- Category: Race & Liberation
- Created on Friday, 29 May 2009 02:00
- Written by asianweek.com
On May 26th, Prof. Ronald Takaki (1939 - 2009) passed away. He was a founding figure in the development of multicultural studies in the U.S..
Perhaps it is hard to reconstruct how radical and controversial the very idea of African American studies or "Ethnic Studies" once was. But suffice it to say that it was once widely and officially assumed that the U.S. was a "white, Christian, Anglo nation" and that the study of white settler expansion and the subsequent culture of that nationality WAS the history and culture of the U.S. The experiences and struggles of Black people, of Chicanos, of Native Americans, and of non-white immigrants was a void -- a large gaping hole enforced by the assumptions of white supremacy. They were not studied (or taught) because there was assumed to be nothing there -- and that marginalization helped hide (read: defend) the profoundly ugly truths that lie at the foundation of the United States, its founding, its expansion, its wealth, and its century-old attempt to dominate the world.
And we need to remember this now precisely because the nature of U.S. society remains the focus of sharp struggle -- and the forces of a white, Christian, male-dominated America have not rested or conceded the future. And because there needs to be intensified struggle over what a liberated multicultural society in North America would look like.
Pioneers like Ronald had to fight -- often literally in building takeovers and other militant actions -- to be heard. And it is only in the wake of Black rebellions, leaving smoking city cores in the mid-1960s, that the hidebound racist stonewalls of official academia started to crack.
* * * * * * This story originally appeard in asianweek.com.
Remembering Ron Takaki
It is with great sadness to announce that Professor Emeritus Ronald Takaki passed away on the evening of May 26th, 2009. He is survived by his wife, Carol Takaki, his three children Dana, Troy, and Todd Takaki, and his grandchildren.
Ron Takaki was one of the most preeminent scholars of our nation’s diversity, and considered “the father” of multicultural studies. As an academic, historian, ethnographer and author, his work helped dispel stereotypes of Asian Americans. In his study of multicultural people’s history in America, Takaki sought to unite Americans, today and in the future, with each other and with the rest of the world.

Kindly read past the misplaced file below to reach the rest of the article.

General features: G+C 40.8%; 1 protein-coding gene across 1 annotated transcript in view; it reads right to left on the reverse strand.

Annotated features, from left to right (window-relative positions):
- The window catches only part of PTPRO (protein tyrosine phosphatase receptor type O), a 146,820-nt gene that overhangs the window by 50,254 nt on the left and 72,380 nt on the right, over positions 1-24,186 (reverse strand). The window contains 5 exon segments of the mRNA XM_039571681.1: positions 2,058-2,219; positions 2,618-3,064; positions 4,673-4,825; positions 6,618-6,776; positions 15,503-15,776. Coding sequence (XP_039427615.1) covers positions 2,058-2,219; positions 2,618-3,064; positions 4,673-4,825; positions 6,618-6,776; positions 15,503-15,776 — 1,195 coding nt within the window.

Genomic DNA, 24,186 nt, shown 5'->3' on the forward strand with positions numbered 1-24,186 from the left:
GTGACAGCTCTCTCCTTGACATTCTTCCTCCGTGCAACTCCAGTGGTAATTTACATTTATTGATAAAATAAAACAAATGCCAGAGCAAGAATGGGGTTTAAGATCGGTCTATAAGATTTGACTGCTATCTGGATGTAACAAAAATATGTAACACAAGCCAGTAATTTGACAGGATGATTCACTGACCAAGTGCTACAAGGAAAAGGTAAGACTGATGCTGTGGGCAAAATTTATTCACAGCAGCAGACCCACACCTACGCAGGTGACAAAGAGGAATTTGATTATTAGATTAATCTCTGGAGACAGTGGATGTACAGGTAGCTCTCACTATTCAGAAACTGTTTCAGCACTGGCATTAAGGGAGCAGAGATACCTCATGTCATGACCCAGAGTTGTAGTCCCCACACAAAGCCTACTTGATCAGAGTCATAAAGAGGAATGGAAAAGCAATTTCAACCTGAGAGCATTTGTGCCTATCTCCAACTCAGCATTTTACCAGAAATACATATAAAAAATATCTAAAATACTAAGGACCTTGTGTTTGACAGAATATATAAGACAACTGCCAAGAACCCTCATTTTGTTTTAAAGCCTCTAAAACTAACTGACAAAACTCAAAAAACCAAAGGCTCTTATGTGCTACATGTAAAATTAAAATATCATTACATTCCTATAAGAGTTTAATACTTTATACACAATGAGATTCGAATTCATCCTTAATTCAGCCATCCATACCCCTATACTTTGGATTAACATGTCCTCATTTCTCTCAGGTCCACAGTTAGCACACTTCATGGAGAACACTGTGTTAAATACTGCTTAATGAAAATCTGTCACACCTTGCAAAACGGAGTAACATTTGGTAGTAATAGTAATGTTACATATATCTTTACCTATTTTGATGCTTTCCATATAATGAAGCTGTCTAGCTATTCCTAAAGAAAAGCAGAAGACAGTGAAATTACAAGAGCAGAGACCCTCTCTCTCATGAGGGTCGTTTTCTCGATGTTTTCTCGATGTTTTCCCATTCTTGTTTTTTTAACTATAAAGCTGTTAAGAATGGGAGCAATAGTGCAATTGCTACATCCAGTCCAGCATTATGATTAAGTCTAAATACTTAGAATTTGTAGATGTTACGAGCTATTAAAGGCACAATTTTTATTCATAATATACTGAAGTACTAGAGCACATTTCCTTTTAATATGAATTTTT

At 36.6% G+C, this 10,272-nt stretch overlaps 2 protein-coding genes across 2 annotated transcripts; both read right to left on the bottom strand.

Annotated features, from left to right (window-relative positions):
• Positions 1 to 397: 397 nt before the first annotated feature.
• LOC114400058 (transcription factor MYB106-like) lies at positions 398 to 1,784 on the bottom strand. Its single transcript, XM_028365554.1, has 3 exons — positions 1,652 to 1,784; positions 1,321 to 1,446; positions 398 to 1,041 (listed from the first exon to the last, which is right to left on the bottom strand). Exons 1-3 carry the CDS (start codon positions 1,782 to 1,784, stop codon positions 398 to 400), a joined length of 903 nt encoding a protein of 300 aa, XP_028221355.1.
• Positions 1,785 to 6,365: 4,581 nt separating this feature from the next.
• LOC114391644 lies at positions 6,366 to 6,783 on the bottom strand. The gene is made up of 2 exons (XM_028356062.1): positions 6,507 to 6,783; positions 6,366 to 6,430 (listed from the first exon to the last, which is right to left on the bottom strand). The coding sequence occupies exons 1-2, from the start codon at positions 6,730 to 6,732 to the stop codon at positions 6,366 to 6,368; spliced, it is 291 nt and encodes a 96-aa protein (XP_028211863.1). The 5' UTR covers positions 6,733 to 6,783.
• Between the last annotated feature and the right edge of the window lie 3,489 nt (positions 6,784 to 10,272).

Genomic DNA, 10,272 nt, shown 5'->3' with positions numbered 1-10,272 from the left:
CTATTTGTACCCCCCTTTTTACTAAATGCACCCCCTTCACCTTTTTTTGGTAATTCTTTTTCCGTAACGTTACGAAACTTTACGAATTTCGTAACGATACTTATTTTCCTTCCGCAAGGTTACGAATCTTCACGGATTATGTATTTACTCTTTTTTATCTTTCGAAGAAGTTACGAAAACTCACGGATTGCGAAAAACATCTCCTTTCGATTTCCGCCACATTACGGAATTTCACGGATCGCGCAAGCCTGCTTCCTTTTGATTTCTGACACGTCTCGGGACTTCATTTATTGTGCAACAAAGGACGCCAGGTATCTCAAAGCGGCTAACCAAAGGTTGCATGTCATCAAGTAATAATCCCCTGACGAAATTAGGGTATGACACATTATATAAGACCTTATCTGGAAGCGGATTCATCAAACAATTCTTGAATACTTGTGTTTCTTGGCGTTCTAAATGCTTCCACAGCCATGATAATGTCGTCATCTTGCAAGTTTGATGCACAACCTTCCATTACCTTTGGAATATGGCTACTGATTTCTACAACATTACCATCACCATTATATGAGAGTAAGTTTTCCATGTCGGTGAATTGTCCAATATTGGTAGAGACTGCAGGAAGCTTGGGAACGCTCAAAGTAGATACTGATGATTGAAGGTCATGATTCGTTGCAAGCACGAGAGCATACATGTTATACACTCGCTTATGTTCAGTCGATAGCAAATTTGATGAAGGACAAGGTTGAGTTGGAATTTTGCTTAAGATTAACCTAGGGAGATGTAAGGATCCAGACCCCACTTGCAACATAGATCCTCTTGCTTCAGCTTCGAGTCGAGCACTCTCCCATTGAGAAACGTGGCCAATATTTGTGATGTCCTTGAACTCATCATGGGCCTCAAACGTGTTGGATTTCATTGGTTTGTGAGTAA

He was a professor of Ethnic Studies at the University of California, Berkeley, where he taught over 20,000 students during 34 years of teaching.
Born in 1939, Professor Takaki was the grandson of immigrant Japanese plantation workers in Hawaii. He graduated from the College of Wooster, Ohio, in 1961. Six years later, after receiving his Ph.D. in American history from UC Berkeley, Takaki went to UCLA to teach its first Black history course.
As a Professor, Takaki hoped that his students would learn that skills of critical thinking and effective writing could be used in a revolutionary way. Epistemology, critical thinking, or in Takaki’s words “how do you know, you know, what you know about the America and the world you live in?” was a question Takaki posed to his students to challenge the way they looked at history, current policies, and even life.
In 1972, Professor Takaki returned to Berkeley to teach in the newly instituted Department of Ethnic Studies. His comparative approach to the study of race and ethnicity provided the conceptual framework for the B.A. program and the Ph.D. program in Comparative Ethnic Studies as well as for the university’s multicultural requirement for graduation, known as the American Cultures Requirement.
The Berkeley faculty has honored Professor Takaki with a Distinguished Teaching Award.
Takaki has lectured in Japan, Russia, Armenia, New Zealand, the Netherlands, Austria, and South Africa.
He has debated Nathan Glazer and Arthur Schlesinger, Jr. on issues such as affirmative action and multicultural education.
Takaki is a fellow of the Society of American Historians; its executive secretary, Mark Carnes stated that Takaki “has re-shaped American history.”
In 1997, Professor Takaki helped President Bill Clinton write his major speech on race, “One America in the 21st Century.”
Professor Takaki was the author of 12 books. Iron Cages: Race and Culture in 19th Century America has been critically acclaimed. Strangers from a Different Shore: A History of Asian Americans has been selected by the San Francisco Chronicle as one of the best 100 non-fiction books of the 20th century, and A Different Mirror: A History of Multicultural America is read on college campuses across the country and has over half a million copies in print.